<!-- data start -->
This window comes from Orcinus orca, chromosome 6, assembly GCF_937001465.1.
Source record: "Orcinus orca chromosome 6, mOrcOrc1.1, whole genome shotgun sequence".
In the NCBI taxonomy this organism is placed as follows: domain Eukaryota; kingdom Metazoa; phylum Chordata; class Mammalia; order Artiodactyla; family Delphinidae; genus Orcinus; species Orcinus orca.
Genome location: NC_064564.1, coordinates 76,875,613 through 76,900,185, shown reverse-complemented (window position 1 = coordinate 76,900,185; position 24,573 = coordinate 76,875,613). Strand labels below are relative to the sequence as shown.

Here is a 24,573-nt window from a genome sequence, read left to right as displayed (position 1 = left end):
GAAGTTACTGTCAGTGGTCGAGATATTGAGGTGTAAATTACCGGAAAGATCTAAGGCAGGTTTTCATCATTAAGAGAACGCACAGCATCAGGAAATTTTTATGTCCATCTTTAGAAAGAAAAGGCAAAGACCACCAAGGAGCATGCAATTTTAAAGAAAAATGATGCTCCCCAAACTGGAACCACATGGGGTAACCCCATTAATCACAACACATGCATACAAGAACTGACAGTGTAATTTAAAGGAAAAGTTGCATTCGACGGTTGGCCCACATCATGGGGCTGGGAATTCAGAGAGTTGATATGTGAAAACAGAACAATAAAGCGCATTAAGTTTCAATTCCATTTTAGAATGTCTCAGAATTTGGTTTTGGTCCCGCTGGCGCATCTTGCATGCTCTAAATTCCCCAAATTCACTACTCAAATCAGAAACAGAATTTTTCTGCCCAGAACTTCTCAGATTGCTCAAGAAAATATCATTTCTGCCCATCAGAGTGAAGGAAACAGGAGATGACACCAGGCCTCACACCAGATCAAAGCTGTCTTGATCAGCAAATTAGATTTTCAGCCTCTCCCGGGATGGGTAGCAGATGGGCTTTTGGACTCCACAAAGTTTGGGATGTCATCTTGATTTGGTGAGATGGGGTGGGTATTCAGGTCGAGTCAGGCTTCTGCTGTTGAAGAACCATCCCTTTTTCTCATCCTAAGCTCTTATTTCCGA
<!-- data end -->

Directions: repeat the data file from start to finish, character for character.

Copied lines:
This window comes from Orcinus orca, chromosome 6, assembly GCF_937001465.1.
Source record: "Orcinus orca chromosome 6, mOrcOrc1.1, whole genome shotgun sequence".
In the NCBI taxonomy this organism is placed as follows: domain Eukaryota; kingdom Metazoa; phylum Chordata; class Mammalia; order Artiodactyla; family Delphinidae; genus Orcinus; species Orcinus orca.
Genome location: NC_064564.1, coordinates 76,875,613 through 76,900,185, shown reverse-complemented (window position 1 = coordinate 76,900,185; position 24,573 = coordinate 76,875,613). Strand labels below are relative to the sequence as shown.

Here is a 24,573-nt window from a genome sequence, read left to right as displayed (position 1 = left end):
GAAGTTACTGTCAGTGGTCGAGATATTGAGGTGTAAATTACCGGAAAGATCTAAGGCAGGTTTTCATCATTAAGAGAACGCACAGCATCAGGAAATTTTTATGTCCATCTTTAGAAAGAAAAGGCAAAGACCACCAAGGAGCATGCAATTTTAAAGAAAAATGATGCTCCCCAAACTGGAACCACATGGGGTAACCCCATTAATCACAACACATGCATACAAGAACTGACAGTGTAATTTAAAGGAAAAGTTGCATTCGACGGTTGGCCCACATCATGGGGCTGGGAATTCAGAGAGTTGATATGTGAAAACAGAACAATAAAGCGCATTAAGTTTCAATTCCATTTTAGAATGTCTCAGAATTTGGTTTTGGTCCCGCTGGCGCATCTTGCATGCTCTAAATTCCCCAAATTCACTACTCAAATCAGAAACAGAATTTTTCTGCCCAGAACTTCTCAGATTGCTCAAGAAAATATCATTTCTGCCCATCAGAGTGAAGGAAACAGGAGATGACACCAGGCCTCACACCAGATCAAAGCTGTCTTGATCAGCAAATTAGATTTTCAGCCTCTCCCGGGATGGGTAGCAGATGGGCTTTTGGACTCCACAAAGTTTGGGATGTCATCTTGATTTGGTGAGATGGGGTGGGTATTCAGGTCGAGTCAGGCTTCTGCTGTTGAAGAACCATCCCTTTTTCTCATCCTAAGCTCTTATTTCCGA